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Monday, April 05, 2004


by Niall Ferguson in Sunday's NY Times Magazine

In the 52nd chapter of his ''Decline and Fall of the Roman Empire,'' Edward Gibbon posed one of the great counterfactual questions of history. If the French had failed to defeat an invading Muslim army at the Battle of Poitiers in A.D. 732, would all of Western Europe have succumbed to Islam?

''Perhaps,'' speculated Gibbon with his inimitable irony, ''the interpretation of the Koran would now be taught in the schools of Oxford, and her pulpits might demonstrate to a circumcised people the sanctity and truth of the revelation of Mahomet.''

When those words were published in 1788, the idea of a Muslim Oxford could scarcely have seemed more fanciful. The last Muslim forces had been driven from Spain in 1492; the Ottoman advance through Eastern Europe had been decisively halted at the gates of Vienna in 1683.

Today, however, the idea seems somewhat less risible. The French historian Alain Besancon is one of a number of European intellectuals who detect a significant threat to the continent's traditional Christian culture. The Egyptian-born writer Bat Yeor has for some years referred to the rise of a new ''Eurabia'' that is hostile in equal measure to the United States and Israel. Two years ago, Pat Buchanan published an apocalyptic book titled ''The Death of the West,'' prophesying that declining European fertility and immigration from Muslim countries could turn ''the cradle of Western civilization'' into ''its grave.''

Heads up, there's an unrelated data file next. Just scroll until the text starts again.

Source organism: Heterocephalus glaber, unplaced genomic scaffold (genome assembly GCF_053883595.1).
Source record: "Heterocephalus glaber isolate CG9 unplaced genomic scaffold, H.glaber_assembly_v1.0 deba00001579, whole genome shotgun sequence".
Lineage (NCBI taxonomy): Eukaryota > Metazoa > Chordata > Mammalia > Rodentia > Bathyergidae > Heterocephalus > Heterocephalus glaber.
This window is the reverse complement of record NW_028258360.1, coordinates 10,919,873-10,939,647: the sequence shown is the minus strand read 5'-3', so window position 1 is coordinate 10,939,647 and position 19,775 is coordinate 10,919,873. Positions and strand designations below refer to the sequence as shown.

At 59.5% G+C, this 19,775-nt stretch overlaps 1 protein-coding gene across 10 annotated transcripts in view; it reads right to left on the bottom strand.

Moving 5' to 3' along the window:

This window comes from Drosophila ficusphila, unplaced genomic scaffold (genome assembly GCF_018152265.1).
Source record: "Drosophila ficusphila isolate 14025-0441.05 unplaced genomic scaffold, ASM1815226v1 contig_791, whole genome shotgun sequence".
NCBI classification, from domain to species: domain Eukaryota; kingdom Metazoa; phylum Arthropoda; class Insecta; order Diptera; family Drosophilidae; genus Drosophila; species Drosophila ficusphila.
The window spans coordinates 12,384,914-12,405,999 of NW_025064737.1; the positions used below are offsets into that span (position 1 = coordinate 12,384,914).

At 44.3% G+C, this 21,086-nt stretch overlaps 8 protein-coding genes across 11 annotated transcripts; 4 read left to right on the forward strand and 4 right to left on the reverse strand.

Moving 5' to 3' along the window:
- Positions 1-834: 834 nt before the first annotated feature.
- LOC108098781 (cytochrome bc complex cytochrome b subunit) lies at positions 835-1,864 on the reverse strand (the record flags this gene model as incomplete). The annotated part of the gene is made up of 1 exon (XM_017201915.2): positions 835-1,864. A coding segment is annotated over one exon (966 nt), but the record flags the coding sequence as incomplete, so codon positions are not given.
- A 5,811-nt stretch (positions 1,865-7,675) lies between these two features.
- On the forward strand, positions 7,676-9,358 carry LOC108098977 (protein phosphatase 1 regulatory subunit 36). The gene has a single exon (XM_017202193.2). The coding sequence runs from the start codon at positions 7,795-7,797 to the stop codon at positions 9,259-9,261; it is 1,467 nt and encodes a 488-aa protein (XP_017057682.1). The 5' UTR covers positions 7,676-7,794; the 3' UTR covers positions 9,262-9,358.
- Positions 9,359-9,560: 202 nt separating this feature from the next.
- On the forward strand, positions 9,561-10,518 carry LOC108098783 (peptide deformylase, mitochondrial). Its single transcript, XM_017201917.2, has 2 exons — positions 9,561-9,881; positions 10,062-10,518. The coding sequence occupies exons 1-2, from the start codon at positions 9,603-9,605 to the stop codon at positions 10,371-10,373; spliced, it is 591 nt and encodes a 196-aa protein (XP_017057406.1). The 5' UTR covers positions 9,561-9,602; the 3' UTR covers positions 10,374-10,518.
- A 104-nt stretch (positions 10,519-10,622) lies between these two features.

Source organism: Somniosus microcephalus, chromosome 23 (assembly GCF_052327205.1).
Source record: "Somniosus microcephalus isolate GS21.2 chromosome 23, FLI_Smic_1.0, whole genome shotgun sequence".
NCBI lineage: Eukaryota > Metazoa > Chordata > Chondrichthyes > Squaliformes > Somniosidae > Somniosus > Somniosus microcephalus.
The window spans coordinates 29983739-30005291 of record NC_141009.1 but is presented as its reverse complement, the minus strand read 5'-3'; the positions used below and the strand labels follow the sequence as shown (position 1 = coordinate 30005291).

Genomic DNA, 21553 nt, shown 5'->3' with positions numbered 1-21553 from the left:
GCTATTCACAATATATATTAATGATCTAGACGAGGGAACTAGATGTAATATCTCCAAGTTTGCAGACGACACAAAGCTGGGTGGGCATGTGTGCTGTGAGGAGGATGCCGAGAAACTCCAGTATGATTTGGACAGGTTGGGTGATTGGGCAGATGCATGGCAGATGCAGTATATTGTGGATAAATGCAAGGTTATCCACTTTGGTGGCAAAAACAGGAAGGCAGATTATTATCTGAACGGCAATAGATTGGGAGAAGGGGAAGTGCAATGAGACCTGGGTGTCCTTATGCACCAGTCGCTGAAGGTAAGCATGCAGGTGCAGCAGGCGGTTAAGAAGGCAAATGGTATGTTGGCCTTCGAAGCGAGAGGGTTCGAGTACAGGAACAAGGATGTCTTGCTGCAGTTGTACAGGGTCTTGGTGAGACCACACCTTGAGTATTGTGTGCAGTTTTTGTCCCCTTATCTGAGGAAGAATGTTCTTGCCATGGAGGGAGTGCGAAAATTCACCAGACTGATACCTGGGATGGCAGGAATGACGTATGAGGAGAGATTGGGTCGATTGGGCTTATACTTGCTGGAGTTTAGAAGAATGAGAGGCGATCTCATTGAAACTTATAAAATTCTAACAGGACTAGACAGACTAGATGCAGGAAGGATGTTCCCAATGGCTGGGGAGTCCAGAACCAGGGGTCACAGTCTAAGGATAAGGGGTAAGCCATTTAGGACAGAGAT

Such Spenglerian talk has gained credibility since 9/11. The ''3/11'' bombings in Madrid confirm that terrorists sympathetic to Osama bin Laden continue to operate with comparative freedom in European cities. Some American commentators suspect Europeans of wanting to appease radical Islam. Others detect in sporadic manifestations of anti-Semitism a sinister conjunction of old fascism and new fundamentalism.

Read it all.